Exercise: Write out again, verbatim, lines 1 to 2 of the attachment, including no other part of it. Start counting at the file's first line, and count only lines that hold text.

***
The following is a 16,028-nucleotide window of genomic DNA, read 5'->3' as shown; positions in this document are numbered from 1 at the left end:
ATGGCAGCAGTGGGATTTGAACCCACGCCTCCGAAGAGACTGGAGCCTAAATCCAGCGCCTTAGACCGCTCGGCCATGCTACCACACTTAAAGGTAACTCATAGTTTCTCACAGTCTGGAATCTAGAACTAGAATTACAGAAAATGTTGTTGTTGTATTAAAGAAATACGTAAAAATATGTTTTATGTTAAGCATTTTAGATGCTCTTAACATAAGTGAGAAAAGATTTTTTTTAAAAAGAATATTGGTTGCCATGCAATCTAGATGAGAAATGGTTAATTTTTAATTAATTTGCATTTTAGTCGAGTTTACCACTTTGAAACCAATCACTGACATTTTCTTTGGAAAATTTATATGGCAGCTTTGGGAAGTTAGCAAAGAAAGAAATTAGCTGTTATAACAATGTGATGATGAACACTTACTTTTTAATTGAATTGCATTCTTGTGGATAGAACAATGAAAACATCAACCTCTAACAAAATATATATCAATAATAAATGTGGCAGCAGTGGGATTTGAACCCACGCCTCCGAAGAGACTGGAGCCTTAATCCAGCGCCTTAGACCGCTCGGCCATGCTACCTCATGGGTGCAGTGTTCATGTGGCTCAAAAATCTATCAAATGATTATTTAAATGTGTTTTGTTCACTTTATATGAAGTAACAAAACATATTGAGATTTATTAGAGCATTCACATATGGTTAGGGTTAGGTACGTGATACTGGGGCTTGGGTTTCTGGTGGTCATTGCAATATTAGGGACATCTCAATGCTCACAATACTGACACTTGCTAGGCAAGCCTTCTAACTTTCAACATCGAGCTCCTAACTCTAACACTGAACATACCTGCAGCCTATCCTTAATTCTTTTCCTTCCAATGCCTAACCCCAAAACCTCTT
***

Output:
The following is a 16,028-nucleotide window of genomic DNA, read 5'->3' as shown; positions in this document are numbered from 1 at the left end:
ATGGCAGCAGTGGGATTTGAACCCACGCCTCCGAAGAGACTGGAGCCTAAATCCAGCGCCTTAGACCGCTCGGCCATGCTACCACACTTAAAGGTAACTCATAGTTTCTCACAGTCTGGAATCTAGAACTAGAATTACAGAAAATGTTGTTGTTGTATTAAAGAAATACGTAAAAATATGTTTTATGTTAAGCATTTTAGATGCTCTTAACATAAGTGAGAAAAGATTTTTTTTAAAAAGAATATTGGTTGCCATGCAATCTAGATGAGAAATGGTTAATTTTTAATTAATTTGCATTTTAGTCGAGTTTACCACTTTGAAACCAATCACTGACATTTTCTTTGGAAAATTTATATGGCAGCTTTGGGAAGTTAGCAAAGAAAGAAATTAGCTGTTATAACAATGTGATGATGAACACTTACTTTTTAATTGAATTGCATTCTTGTGGATAGAACAATGAAAACATCAACCTCTAACAAAATATATATCAATAATAAATGTGGCAGCAGTGGGATTTGAACCCACGCCTCCGAAGAGACTGGAGCCTTAATCCAGCGCCTTAGACCGCTCGGCCATGCTACCTCATGGGTGCAGTGTTCATGTGGCTCAAAAATCTATCAAATGATTATTTAAATGTGTTTTGTTCACTTTATATGAAGTAACAAAACATATTGAGATTTATTAGAGCATTCACATATGGTTAGGGTTAGGTACGTGATACTGGGGCTTGGGTTTCTGGTGGTCATTGCAATATTAGGGACATCTCAATGCTCACAATACTGACACTTGCTAGGCAAGCCTTCTAACTTTCAACATCGAGCTCCTAACTCTAACACTGAACATACCTGCAGCCTATCCTTAATTCTTTTCCTTCCAATGCCTAACCCCAAAACCTCTT